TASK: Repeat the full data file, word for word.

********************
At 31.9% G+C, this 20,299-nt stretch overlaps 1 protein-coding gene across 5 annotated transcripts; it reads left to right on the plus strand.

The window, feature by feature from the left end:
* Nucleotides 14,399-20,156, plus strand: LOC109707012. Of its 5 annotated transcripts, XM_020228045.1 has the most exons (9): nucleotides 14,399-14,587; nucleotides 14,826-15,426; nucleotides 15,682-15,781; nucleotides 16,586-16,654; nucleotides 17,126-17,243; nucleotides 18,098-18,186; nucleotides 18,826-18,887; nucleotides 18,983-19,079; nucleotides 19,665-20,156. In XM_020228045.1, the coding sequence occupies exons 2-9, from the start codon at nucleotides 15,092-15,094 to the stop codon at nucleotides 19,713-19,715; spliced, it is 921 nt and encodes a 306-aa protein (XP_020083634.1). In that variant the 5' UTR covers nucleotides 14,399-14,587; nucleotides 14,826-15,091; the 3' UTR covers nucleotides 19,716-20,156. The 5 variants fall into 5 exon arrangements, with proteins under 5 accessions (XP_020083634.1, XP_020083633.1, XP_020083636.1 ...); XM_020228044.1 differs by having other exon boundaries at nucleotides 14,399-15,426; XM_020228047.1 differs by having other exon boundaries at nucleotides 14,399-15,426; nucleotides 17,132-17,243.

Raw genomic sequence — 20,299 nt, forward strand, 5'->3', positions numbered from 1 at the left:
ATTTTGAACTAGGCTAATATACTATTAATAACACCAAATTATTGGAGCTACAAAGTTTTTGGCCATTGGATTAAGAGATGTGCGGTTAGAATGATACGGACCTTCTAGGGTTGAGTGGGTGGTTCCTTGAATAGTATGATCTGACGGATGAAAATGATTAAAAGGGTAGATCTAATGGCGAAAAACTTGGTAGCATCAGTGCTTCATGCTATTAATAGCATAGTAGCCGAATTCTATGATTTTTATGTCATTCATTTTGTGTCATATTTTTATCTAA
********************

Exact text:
At 31.9% G+C, this 20,299-nt stretch overlaps 1 protein-coding gene across 5 annotated transcripts; it reads left to right on the plus strand.

The window, feature by feature from the left end:
* Nucleotides 14,399-20,156, plus strand: LOC109707012. Of its 5 annotated transcripts, XM_020228045.1 has the most exons (9): nucleotides 14,399-14,587; nucleotides 14,826-15,426; nucleotides 15,682-15,781; nucleotides 16,586-16,654; nucleotides 17,126-17,243; nucleotides 18,098-18,186; nucleotides 18,826-18,887; nucleotides 18,983-19,079; nucleotides 19,665-20,156. In XM_020228045.1, the coding sequence occupies exons 2-9, from the start codon at nucleotides 15,092-15,094 to the stop codon at nucleotides 19,713-19,715; spliced, it is 921 nt and encodes a 306-aa protein (XP_020083634.1). In that variant the 5' UTR covers nucleotides 14,399-14,587; nucleotides 14,826-15,091; the 3' UTR covers nucleotides 19,716-20,156. The 5 variants fall into 5 exon arrangements, with proteins under 5 accessions (XP_020083634.1, XP_020083633.1, XP_020083636.1 ...); XM_020228044.1 differs by having other exon boundaries at nucleotides 14,399-15,426; XM_020228047.1 differs by having other exon boundaries at nucleotides 14,399-15,426; nucleotides 17,132-17,243.

Raw genomic sequence — 20,299 nt, forward strand, 5'->3', positions numbered from 1 at the left:
ATTTTGAACTAGGCTAATATACTATTAATAACACCAAATTATTGGAGCTACAAAGTTTTTGGCCATTGGATTAAGAGATGTGCGGTTAGAATGATACGGACCTTCTAGGGTTGAGTGGGTGGTTCCTTGAATAGTATGATCTGACGGATGAAAATGATTAAAAGGGTAGATCTAATGGCGAAAAACTTGGTAGCATCAGTGCTTCATGCTATTAATAGCATAGTAGCCGAATTCTATGATTTTTATGTCATTCATTTTGTGTCATATTTTTATCTAA